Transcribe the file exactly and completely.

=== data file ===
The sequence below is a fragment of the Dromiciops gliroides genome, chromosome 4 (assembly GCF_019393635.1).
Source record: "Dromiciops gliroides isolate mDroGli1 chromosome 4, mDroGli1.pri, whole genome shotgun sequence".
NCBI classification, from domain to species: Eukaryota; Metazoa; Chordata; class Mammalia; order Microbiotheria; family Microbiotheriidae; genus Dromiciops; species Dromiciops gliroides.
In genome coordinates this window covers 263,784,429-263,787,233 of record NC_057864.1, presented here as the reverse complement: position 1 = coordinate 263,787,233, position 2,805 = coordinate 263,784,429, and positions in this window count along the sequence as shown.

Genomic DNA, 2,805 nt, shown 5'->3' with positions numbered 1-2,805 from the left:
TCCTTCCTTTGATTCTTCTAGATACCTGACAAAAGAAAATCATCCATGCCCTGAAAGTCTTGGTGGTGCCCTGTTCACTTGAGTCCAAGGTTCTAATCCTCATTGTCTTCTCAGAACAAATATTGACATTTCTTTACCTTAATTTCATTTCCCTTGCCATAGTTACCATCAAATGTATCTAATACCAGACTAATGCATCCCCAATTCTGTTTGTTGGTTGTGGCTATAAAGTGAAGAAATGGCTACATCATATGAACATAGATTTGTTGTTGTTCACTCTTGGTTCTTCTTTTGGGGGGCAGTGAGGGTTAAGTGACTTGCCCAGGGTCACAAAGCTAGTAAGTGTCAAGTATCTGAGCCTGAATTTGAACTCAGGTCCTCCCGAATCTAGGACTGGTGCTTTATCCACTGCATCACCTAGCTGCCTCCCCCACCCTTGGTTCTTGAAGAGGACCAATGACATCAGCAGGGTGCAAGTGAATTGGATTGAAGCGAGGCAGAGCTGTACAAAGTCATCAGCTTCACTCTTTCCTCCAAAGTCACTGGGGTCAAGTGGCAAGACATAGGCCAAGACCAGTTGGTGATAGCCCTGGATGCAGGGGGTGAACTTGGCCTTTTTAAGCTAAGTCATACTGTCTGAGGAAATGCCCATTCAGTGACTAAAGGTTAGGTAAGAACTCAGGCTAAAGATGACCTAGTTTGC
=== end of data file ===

The sequence below is a fragment of the Dromiciops gliroides genome, chromosome 4 (assembly GCF_019393635.1).
Source record: "Dromiciops gliroides isolate mDroGli1 chromosome 4, mDroGli1.pri, whole genome shotgun sequence".
NCBI classification, from domain to species: Eukaryota; Metazoa; Chordata; class Mammalia; order Microbiotheria; family Microbiotheriidae; genus Dromiciops; species Dromiciops gliroides.
In genome coordinates this window covers 263,784,429-263,787,233 of record NC_057864.1, presented here as the reverse complement: position 1 = coordinate 263,787,233, position 2,805 = coordinate 263,784,429, and positions in this window count along the sequence as shown.

Genomic DNA, 2,805 nt, shown 5'->3' with positions numbered 1-2,805 from the left:
TCCTTCCTTTGATTCTTCTAGATACCTGACAAAAGAAAATCATCCATGCCCTGAAAGTCTTGGTGGTGCCCTGTTCACTTGAGTCCAAGGTTCTAATCCTCATTGTCTTCTCAGAACAAATATTGACATTTCTTTACCTTAATTTCATTTCCCTTGCCATAGTTACCATCAAATGTATCTAATACCAGACTAATGCATCCCCAATTCTGTTTGTTGGTTGTGGCTATAAAGTGAAGAAATGGCTACATCATATGAACATAGATTTGTTGTTGTTCACTCTTGGTTCTTCTTTTGGGGGGCAGTGAGGGTTAAGTGACTTGCCCAGGGTCACAAAGCTAGTAAGTGTCAAGTATCTGAGCCTGAATTTGAACTCAGGTCCTCCCGAATCTAGGACTGGTGCTTTATCCACTGCATCACCTAGCTGCCTCCCCCACCCTTGGTTCTTGAAGAGGACCAATGACATCAGCAGGGTGCAAGTGAATTGGATTGAAGCGAGGCAGAGCTGTACAAAGTCATCAGCTTCACTCTTTCCTCCAAAGTCACTGGGGTCAAGTGGCAAGACATAGGCCAAGACCAGTTGGTGATAGCCCTGGATGCAGGGGGTGAACTTGGCCTTTTTAAGCTAAGTCATACTGTCTGAGGAAATGCCCATTCAGTGACTAAAGGTTAGGTAAGAACTCAGGCTAAAGATGACCTAGTTTGC